It’s been a rough couple of week for Akin Gump. First, Steven Pesner made the firm look bad by exposing his own egomania. The man is now a case study in inappropriate partner behavior, so that should be coming to an Akin recruiting brochure near you.
Given all that bad news, let’s focus on something positive (it is the holiday season, after all). Akin Gump has announced associate bonuses, and the firm is matching the Cravath structure, at least in New York. That makes sense: Akin Gump partners are meeting the minimum standard of bonus payout, while Akin Gump associates are putting forth minimal effort towards updating their time entries. What’s fair is fair.
What’s potentially not fair is the timing of the bonus payments. Akin Gump associates will have to wait until 2011 to actually collect their 2010 bonuses….
So far, most (but not all) of the bonuses that have been announced will be paid sometime in December (yay, holiday shopping stimulus). But Akin Gump evidently doesn’t care about stimulating the fourth-quarter economy. Instead the firm will delay bonus payments:
In recognition of your efforts this year, and consistent with our continuing commitment to provide a competitive compensation package for our associates and counsel, the Firm is pleased to announce that associates and counsel in the Class of 2009 and senior that satisfy our eligibility requirements will receive the NY Market Bonus set forth below.
Class of 2009 — $7,500
Class of 2008 — $10,000
Class of 2007 — $15,000
Class of 2006 — $20,000
Class of 2005 — $25,000
Class of 2004 — $30,000
Class of 2003 — $35,000
Bonuses will be pro-rated for associates and counsel who have started during the year, are on a reduced work-load schedule or who have had an approved leave during the past year.
In addition to the NY Market Bonus, consistent with prior years, for those associates and counsel who performed in a truly exceptional manner in terms of both quality and productivity, the Firm may award discretionary merit bonuses. If there are any unique circumstances that should be taken into account in connection with any individual bonus determination, please forward a memo to me as soon as possible detailing such circumstances.
All of the above bonuses will be paid with the February 15, 2011 payroll.
Again, thank you all for all of your efforts. Happy holidays!
Umm… they mean Happy Holidays 2011, right? Because nobody is going to get any extra holiday cheer from Akin Gump this year.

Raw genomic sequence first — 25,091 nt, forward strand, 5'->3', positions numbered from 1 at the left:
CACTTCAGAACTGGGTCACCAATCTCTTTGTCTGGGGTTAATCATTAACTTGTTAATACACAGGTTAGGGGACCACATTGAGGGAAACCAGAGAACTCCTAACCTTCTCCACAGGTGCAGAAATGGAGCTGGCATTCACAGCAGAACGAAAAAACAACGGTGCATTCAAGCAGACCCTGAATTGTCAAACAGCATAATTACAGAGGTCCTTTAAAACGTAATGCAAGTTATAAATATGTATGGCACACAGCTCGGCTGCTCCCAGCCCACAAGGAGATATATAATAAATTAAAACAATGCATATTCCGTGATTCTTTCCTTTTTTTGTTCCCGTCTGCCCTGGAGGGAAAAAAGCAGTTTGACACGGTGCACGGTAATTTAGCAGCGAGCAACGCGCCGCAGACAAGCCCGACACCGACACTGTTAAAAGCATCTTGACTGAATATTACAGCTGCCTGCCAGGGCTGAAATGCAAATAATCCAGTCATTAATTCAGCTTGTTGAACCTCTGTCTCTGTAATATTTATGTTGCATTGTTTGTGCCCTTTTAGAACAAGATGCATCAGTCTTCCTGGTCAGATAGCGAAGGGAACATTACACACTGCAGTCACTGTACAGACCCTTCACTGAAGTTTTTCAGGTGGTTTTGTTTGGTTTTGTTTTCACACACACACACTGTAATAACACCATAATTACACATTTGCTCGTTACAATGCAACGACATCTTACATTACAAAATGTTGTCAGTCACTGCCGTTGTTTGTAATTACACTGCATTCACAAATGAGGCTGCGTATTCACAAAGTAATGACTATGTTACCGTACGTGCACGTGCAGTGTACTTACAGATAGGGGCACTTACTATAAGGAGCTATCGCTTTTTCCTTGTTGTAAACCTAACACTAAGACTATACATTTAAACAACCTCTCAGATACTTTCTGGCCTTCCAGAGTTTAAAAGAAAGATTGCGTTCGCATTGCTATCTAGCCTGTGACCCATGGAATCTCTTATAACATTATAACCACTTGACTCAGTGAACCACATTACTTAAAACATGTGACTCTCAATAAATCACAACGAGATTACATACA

There are two potential effects of not getting your bonus check until 2011: one that dogs the superstars, and another that is potentially disastrous for everybody.
For associates with options (the superstars), withholding the payment until February 15th means that their peers at other firms will get a 45-day head start on the lateral market (yes, there is a lateral market, I swear). People from the class of 2007 and earlier have no idea what I’m talking about, but older associates know that the first months of the new year is the time to lateral away from your Biglaw firm. Opportunities are there, new year budgets and staffing needs have been set, and if possible you want to get into your next job as soon as you can — to give you a chance of making a full or nearly full bonus at the end of next year. By holding the bonus until February, Akin is keeping its superstars who want out tethered to the firm.
Of course, some firms do this to people every year. But this year the late-paying bonus is particularly interesting because of the potentially significant tax fallout. This Sunday, the New York Times ran a great story about how all the uncertainty surrounding continuation of the Bush tax cuts is making some Wall Street types push bonuses up this year. The bankers would rather get their million-dollar bonuses in 2010, a tax year that will reflect the Bush-era rates, as opposed to 2011, a tax year that might not.
Honestly, who knows what Washington will do with these cuts? One party has no spine, the other has no soul, and I’d put even money on the ludicrous “we’ll extend the tax cuts and extend unemployment and offer the Chinese a reach-around when we ask for more money” plan. But there is still a possibility that the Bush cuts will not be reauthorized, putting taxes back around Clintonian levels and knocking people who make $250,000 or more.
That threshold seems to be very close to the level where a lot of Biglaw associates (and their spouses) are living. A bonus that counts against 2011 might push a number of associates over the top. Now, I’m not sure how much money you are getting if your crappy Biglaw bonus pushes you from $240K AGI to $255K AGI, so I’ll leave it to commenters to tell us how much of a “bonus” Akin Gump associates will actually make, after taxes, if the bonus is what pushes them into a higher tax bracket.But whatever the number is, I bet it can be expressed mathematically with this symbol: “:(“
UPDATE: Thanks, commenters. Here’s a better — and simpler — point: if you’re an Akin Gump associate or counsel who earns enough (individually or with your spouse) to be affected by the Bush tax cuts, you’d rather get your bonus money in 2010, when it will be taxed at the lower rates, as opposed to 2011, when it might not.
I do hope that Akin Gump was at least thinking about the tax implications for its associates before they decided when to pay the associate bonus. Wait, check that, no it’s better if the firm was absolutely clueless about the tax implications. Ignorance > being mean on purpose.
Tax Fear May Move Bonuses Earlier [New York Times]